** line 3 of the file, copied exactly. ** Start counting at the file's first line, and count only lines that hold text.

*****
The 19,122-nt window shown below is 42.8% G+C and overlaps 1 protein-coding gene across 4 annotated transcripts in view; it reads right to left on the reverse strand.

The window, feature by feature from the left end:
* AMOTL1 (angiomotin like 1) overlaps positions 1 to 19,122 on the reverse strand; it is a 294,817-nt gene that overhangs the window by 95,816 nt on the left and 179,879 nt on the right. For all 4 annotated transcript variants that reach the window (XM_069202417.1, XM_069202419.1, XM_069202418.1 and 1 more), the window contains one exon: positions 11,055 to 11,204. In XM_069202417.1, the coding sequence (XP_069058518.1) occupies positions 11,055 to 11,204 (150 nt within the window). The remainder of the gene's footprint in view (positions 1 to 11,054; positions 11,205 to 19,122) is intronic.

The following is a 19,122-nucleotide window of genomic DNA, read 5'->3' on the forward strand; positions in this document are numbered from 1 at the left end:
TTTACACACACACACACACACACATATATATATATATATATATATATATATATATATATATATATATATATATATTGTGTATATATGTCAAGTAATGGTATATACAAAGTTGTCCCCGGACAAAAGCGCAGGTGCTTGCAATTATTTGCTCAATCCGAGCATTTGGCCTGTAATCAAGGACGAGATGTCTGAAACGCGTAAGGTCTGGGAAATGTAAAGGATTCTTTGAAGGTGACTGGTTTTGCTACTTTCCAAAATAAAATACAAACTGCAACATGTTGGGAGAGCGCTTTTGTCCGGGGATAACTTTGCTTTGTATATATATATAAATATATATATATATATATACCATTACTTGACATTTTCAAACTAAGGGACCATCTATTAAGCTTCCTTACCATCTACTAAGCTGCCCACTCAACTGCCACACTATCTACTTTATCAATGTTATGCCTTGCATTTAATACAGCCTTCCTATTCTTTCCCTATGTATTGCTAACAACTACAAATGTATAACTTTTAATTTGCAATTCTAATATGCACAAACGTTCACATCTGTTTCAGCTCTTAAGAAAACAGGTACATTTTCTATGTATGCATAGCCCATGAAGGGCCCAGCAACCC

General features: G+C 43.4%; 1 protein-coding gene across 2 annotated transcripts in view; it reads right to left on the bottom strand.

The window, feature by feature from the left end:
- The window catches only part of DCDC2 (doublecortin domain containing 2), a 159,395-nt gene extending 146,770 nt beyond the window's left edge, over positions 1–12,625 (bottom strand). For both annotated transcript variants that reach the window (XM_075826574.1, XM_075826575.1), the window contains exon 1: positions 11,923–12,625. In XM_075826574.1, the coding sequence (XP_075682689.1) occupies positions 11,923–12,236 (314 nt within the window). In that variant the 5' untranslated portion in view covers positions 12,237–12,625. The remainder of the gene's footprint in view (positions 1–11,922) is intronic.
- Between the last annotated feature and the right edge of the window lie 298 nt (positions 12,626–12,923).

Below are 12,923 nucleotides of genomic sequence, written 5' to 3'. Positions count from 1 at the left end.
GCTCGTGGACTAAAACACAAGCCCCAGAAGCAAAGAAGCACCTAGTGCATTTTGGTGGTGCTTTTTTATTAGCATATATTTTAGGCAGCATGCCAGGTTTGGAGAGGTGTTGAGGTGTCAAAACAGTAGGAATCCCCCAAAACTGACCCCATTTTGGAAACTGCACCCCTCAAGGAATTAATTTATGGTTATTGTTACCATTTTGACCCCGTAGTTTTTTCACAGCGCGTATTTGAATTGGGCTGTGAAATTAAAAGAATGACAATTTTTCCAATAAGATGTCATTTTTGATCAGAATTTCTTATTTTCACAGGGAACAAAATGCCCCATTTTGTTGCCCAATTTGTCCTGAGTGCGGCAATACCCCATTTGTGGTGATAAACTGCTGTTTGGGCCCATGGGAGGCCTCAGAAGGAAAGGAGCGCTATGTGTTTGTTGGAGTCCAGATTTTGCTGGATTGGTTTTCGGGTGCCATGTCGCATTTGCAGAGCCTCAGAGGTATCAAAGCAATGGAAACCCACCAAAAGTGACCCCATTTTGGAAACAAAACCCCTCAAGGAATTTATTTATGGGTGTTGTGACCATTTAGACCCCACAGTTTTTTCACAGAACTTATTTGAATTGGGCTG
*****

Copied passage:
* AMOTL1 (angiomotin like 1) overlaps positions 1 to 19,122 on the reverse strand; it is a 294,817-nt gene that overhangs the window by 95,816 nt on the left and 179,879 nt on the right. For all 4 annotated transcript variants that reach the window (XM_069202417.1, XM_069202419.1, XM_069202418.1 and 1 more), the window contains one exon: positions 11,055 to 11,204. In XM_069202417.1, the coding sequence (XP_069058518.1) occupies positions 11,055 to 11,204 (150 nt within the window). The remainder of the gene's footprint in view (positions 1 to 11,054; positions 11,205 to 19,122) is intronic.